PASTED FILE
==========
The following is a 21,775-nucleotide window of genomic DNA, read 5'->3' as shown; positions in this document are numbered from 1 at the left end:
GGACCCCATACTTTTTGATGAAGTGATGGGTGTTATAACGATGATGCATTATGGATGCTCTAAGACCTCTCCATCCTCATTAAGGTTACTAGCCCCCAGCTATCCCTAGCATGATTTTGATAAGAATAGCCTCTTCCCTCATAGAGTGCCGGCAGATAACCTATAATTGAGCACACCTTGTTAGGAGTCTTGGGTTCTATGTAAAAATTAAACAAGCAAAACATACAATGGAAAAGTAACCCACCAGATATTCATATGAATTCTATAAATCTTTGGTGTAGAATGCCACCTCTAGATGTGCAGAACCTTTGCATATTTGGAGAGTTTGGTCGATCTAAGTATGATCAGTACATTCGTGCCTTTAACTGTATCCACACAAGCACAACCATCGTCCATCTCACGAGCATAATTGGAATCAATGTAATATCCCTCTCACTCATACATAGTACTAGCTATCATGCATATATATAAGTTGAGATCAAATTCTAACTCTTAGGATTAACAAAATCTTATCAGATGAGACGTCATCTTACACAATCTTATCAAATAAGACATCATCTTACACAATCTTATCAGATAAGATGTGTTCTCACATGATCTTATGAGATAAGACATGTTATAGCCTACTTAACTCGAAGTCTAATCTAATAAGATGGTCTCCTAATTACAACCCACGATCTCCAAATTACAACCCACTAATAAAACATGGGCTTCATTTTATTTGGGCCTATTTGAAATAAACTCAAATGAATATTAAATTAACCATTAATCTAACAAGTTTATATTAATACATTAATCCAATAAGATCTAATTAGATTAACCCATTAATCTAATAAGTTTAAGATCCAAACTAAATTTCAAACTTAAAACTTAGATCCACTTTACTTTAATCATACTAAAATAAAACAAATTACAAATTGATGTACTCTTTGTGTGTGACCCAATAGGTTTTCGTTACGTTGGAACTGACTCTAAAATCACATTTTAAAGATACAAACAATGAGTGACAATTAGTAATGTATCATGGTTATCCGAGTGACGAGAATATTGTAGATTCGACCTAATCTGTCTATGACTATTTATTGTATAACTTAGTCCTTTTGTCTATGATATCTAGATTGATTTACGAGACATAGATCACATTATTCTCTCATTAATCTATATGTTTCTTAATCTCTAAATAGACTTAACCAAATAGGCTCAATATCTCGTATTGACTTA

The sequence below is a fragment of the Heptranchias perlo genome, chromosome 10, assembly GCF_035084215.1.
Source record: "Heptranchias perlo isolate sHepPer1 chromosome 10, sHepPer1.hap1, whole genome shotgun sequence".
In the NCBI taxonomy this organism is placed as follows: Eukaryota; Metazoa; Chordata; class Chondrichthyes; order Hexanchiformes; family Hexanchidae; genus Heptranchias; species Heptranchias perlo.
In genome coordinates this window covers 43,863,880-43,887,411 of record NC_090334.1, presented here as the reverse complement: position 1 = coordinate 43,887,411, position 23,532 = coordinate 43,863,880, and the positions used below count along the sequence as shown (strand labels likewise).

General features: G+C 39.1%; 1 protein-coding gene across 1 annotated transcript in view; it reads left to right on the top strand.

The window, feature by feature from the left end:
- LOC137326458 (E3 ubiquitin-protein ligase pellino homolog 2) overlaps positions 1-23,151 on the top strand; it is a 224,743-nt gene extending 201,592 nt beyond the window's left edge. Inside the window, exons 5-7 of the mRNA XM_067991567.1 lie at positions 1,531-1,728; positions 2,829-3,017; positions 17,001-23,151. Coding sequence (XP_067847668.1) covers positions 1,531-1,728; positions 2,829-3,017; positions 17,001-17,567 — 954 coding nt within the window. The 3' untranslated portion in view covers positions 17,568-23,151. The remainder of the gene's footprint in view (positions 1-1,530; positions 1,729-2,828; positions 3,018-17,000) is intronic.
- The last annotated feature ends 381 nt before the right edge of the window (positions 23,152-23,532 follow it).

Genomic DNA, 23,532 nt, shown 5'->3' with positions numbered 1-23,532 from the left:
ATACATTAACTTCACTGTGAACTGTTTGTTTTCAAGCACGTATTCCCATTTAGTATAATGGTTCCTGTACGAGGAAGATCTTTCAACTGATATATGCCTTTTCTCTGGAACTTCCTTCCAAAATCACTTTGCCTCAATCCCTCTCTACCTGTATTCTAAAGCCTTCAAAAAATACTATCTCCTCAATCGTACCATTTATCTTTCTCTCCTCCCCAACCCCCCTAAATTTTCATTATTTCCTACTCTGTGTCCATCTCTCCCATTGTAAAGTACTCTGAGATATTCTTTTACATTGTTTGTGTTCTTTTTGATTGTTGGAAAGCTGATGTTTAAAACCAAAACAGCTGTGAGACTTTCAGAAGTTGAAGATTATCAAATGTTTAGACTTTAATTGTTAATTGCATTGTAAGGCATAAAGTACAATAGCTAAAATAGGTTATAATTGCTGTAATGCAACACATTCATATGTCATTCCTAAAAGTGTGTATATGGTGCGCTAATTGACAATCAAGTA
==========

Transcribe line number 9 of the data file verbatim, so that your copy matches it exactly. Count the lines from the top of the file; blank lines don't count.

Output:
- LOC137326458 (E3 ubiquitin-protein ligase pellino homolog 2) overlaps positions 1-23,151 on the top strand; it is a 224,743-nt gene extending 201,592 nt beyond the window's left edge. Inside the window, exons 5-7 of the mRNA XM_067991567.1 lie at positions 1,531-1,728; positions 2,829-3,017; positions 17,001-23,151. Coding sequence (XP_067847668.1) covers positions 1,531-1,728; positions 2,829-3,017; positions 17,001-17,567 — 954 coding nt within the window. The 3' untranslated portion in view covers positions 17,568-23,151. The remainder of the gene's footprint in view (positions 1-1,530; positions 1,729-2,828; positions 3,018-17,000) is intronic.